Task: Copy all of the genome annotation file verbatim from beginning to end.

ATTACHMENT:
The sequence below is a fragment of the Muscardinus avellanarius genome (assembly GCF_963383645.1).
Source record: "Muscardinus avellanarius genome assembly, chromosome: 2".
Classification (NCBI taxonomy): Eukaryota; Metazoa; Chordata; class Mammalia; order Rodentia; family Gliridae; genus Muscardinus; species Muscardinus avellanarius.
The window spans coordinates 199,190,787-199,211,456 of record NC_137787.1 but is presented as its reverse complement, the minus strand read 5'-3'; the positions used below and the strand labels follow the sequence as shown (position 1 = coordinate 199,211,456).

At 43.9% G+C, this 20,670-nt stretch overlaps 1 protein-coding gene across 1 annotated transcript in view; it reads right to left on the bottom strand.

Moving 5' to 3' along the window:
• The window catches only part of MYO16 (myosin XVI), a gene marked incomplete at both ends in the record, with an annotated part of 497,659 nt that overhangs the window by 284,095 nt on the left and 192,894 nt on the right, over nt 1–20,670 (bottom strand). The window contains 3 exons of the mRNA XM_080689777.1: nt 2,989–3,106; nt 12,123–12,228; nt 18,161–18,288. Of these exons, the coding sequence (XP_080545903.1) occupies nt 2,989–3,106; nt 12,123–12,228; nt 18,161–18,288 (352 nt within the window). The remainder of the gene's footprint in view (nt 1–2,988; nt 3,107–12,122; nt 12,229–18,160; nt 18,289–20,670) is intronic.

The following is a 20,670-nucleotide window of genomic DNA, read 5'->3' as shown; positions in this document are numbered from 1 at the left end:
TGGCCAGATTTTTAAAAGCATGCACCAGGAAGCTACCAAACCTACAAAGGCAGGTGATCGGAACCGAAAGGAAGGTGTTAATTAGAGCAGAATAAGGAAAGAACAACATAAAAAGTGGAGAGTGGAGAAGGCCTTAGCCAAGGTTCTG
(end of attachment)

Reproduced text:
The sequence below is a fragment of the Muscardinus avellanarius genome (assembly GCF_963383645.1).
Source record: "Muscardinus avellanarius genome assembly, chromosome: 2".
Classification (NCBI taxonomy): Eukaryota; Metazoa; Chordata; class Mammalia; order Rodentia; family Gliridae; genus Muscardinus; species Muscardinus avellanarius.
The window spans coordinates 199,190,787-199,211,456 of record NC_137787.1 but is presented as its reverse complement, the minus strand read 5'-3'; the positions used below and the strand labels follow the sequence as shown (position 1 = coordinate 199,211,456).

At 43.9% G+C, this 20,670-nt stretch overlaps 1 protein-coding gene across 1 annotated transcript in view; it reads right to left on the bottom strand.

Moving 5' to 3' along the window:
• The window catches only part of MYO16 (myosin XVI), a gene marked incomplete at both ends in the record, with an annotated part of 497,659 nt that overhangs the window by 284,095 nt on the left and 192,894 nt on the right, over nt 1–20,670 (bottom strand). The window contains 3 exons of the mRNA XM_080689777.1: nt 2,989–3,106; nt 12,123–12,228; nt 18,161–18,288. Of these exons, the coding sequence (XP_080545903.1) occupies nt 2,989–3,106; nt 12,123–12,228; nt 18,161–18,288 (352 nt within the window). The remainder of the gene's footprint in view (nt 1–2,988; nt 3,107–12,122; nt 12,229–18,160; nt 18,289–20,670) is intronic.

The following is a 20,670-nucleotide window of genomic DNA, read 5'->3' as shown; positions in this document are numbered from 1 at the left end:
TGGCCAGATTTTTAAAAGCATGCACCAGGAAGCTACCAAACCTACAAAGGCAGGTGATCGGAACCGAAAGGAAGGTGTTAATTAGAGCAGAATAAGGAAAGAACAACATAAAAAGTGGAGAGTGGAGAAGGCCTTAGCCAAGGTTCTG